Kristen Connolly’s career has significantly grown during the last couple of years. She had a breakout leading role in the acclaimed horror film “The Cabin in the Woods” and plays Christina Gallagher on the Netflix original series “House of Cards.” She is going to be co-starring in an interpretation of William Shakespeare’s “Othello” as Desdemona with Blair Underwood and Richard Thomas at The Old Globe. After a busy day of rehearsal, she was able to discuss Shakespeare, working with masters of The Bard and why “Othello” is still relevant.
The Daily Aztec: Can you tell readers a little bit about your background and what lead to you pursuing acting as a career?
Kristen Connolly: I studied theatre in high school and college and really enjoyed acting. I was working in different plays. I specifically loved Shakespeare, but I only had a little bit of training from undergrad experience. I had a teacher who was a big Shakespeare fan and I learned a lot from him.
I did not know how to go about pursuing a career in theatre, so I did a program in New York called The Actors Center. The teacher there encouraged me to apply to grad school. I ended up going to the Yale University School of Drama. That was the jumping off point where I committed to acting as an actual job.
The Daily Aztec: Who has influenced you the most as a performer and why?
Connolly: I had really wonderful teachers who have influenced me. I had a teacher/director in Montclair, New Jersey where I grew up, Christian Ely, who sort of introduced me to Shakespeare. I had a really wonderful Shakespeare teacher who is also an actor, Peter Francis James. Another influential teacher was Rob Van Lieu, the head of the acting program at Yale. I still think about all the things I learned in their classes during every audition and every performance I give. I usually dig out my notebook for quotes that they said because all of them are extraordinary.
The Daily Aztec: Why do you think “Othello” is still a classic Shakespeare tragedy?
Connolly: There is timelessness about Shakespeare’s plays and “Othello” in particular. There is a lot of truth in the relationships that people can understand in a basic way. Everybody knows what it feels like to be jealous similar to the protagonist.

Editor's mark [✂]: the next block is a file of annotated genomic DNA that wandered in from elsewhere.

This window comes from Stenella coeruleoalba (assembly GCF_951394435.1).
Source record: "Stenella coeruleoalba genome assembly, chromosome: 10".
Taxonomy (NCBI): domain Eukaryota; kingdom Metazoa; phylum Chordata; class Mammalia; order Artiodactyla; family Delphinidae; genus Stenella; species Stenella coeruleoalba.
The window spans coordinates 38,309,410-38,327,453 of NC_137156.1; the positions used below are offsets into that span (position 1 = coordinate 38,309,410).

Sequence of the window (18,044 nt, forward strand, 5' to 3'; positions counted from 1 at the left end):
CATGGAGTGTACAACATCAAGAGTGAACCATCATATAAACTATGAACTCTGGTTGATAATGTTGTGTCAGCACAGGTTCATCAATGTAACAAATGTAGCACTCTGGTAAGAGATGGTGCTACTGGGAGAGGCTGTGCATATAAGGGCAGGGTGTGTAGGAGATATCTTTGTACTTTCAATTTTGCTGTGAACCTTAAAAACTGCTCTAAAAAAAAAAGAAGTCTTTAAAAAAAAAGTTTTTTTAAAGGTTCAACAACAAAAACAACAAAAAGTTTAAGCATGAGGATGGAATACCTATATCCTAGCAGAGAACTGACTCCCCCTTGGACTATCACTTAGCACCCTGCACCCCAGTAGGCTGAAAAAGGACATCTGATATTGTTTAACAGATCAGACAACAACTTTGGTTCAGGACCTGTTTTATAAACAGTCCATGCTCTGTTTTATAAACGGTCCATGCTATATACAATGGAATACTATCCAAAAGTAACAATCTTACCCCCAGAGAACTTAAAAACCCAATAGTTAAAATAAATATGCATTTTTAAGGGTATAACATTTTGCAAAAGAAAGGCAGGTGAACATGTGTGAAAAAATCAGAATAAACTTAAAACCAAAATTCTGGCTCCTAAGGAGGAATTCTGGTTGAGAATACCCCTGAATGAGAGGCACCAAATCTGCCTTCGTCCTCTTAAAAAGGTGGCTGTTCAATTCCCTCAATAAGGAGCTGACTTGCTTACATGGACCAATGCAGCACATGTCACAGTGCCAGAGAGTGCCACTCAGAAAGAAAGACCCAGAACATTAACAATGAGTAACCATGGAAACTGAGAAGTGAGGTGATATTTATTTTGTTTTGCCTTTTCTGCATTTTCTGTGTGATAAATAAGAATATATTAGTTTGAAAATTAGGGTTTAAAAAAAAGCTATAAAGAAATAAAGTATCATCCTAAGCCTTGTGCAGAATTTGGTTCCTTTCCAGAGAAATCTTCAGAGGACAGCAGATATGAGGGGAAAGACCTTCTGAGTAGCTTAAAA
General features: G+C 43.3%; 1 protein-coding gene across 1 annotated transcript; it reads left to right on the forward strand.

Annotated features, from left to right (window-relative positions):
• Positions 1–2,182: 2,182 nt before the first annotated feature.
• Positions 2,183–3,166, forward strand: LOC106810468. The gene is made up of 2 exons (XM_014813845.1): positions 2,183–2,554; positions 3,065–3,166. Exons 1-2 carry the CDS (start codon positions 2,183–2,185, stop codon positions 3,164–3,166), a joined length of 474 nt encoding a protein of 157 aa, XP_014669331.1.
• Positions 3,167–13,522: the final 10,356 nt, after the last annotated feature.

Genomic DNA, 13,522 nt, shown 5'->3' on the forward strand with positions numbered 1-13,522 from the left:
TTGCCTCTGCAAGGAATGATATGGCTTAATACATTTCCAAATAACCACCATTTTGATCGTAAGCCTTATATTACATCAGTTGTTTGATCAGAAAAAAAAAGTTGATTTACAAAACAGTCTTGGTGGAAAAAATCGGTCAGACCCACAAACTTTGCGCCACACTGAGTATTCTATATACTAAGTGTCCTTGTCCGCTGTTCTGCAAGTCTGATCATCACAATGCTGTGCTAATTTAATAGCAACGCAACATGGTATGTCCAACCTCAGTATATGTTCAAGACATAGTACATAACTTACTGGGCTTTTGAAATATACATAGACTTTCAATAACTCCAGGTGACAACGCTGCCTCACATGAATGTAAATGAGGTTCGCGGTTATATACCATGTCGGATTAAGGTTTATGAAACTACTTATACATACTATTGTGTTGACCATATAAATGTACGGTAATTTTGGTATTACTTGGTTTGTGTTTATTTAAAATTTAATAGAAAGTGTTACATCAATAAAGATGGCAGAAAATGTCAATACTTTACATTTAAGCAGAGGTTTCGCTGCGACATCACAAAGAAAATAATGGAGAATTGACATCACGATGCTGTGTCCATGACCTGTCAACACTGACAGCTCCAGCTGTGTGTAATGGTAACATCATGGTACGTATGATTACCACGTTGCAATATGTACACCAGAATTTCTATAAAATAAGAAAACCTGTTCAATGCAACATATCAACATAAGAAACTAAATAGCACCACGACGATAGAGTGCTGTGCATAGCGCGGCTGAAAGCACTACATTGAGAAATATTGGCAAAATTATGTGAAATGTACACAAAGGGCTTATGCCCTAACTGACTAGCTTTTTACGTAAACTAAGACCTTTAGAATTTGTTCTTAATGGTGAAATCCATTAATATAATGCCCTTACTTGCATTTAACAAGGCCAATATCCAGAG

The character of Iago is still relevant because people always want to know why certain human beings are so evil. Shakespeare created an amazing glimpse into the mind of a person who is responsible for such unspeakable cruelty.
I also think that the writing is beautiful. Some of the phrases such as calling someone “honey” and a reference to the expression “crocodile tears” are wonderfully used in the text.
The Daily Aztec: How is it like working with Blair Underwood and Richard Thomas?
Connolly: They are both incredibly kind, warm and generous. The two of them are thoughtful actors and people. Underwood and Thomas make everything pretty comfortable and really want to tell the most truthful and interesting story that we can.
The Daily Aztec: You have worked with several Shakespeare authorities and artists including Barry Edelstein and Joss Whedon. How have they increased your knowledge or change your perceptions of the Bard?
Connolly: Edelstein is really unparalleled in his knowledge of Shakespeare. He has insights that can completely change the meaning of a phrase or a character’s intention. I worked with him at the New York Shakespeare Festival and he opened my mind to all the information that is in the text. There are very few stage directions in the text, but it’s all written into the language. I find it cool to do that kind of detective work with the script.
Whedon loves Shakespeare. On the set of “Cabin in the Woods” he would ask the cast what our favorite Shakespeare roles were. He has Shakespeare readings at his house, which inspired him to direct his movie adaptation of “Much Ado About Nothing.” His appreciation of Shakespeare shows in his writing because he is very thoughtful with words.
The Daily Aztec: Do you have a preference working on TV shows, film or theatre and why?
Connolly: Not really. My preference is to work on good material. What is really exciting in this day and age is that people can really move seamlessly between television, film and theatre, which was not always true in the past.
The Daily Aztec: Are there any specific characters or roles you would like to play in the next couple of years?
Connolly: There are many wonderful roles for women that Shakespeare has written. At some point, I would love to play Beatrice in “Much Ado About Nothing.” I want to play either Viola or Olivia in “Twelfth Night.” I have acted in “Three Sisters” in college and grad school, but I really want to play Masha. I also really enjoy working on new material. There is a play-writing program at Yale, and students always got to work in fresh plays. Seeing the scripts evolve is very exciting.
The Daily Aztec: Do you have any advice for SDSU students pursuing acting?
Connolly: See as much theatre as you can. Be involved and find out what you are interested in. One of the things I struggled with is that I was always a bit of a shy person, and I didn’t want to bother or trouble anyone. The older I have gotten, the more I realized that people generally are happy to talk and share with you. Do not be afraid to ask your teachers questions.
We are living in an amazing time where people can create their own work. Anybody can tape anything now. You can tape a web series on your phone and upload it. If you want to create something, you have the tools at your fingertips to do so.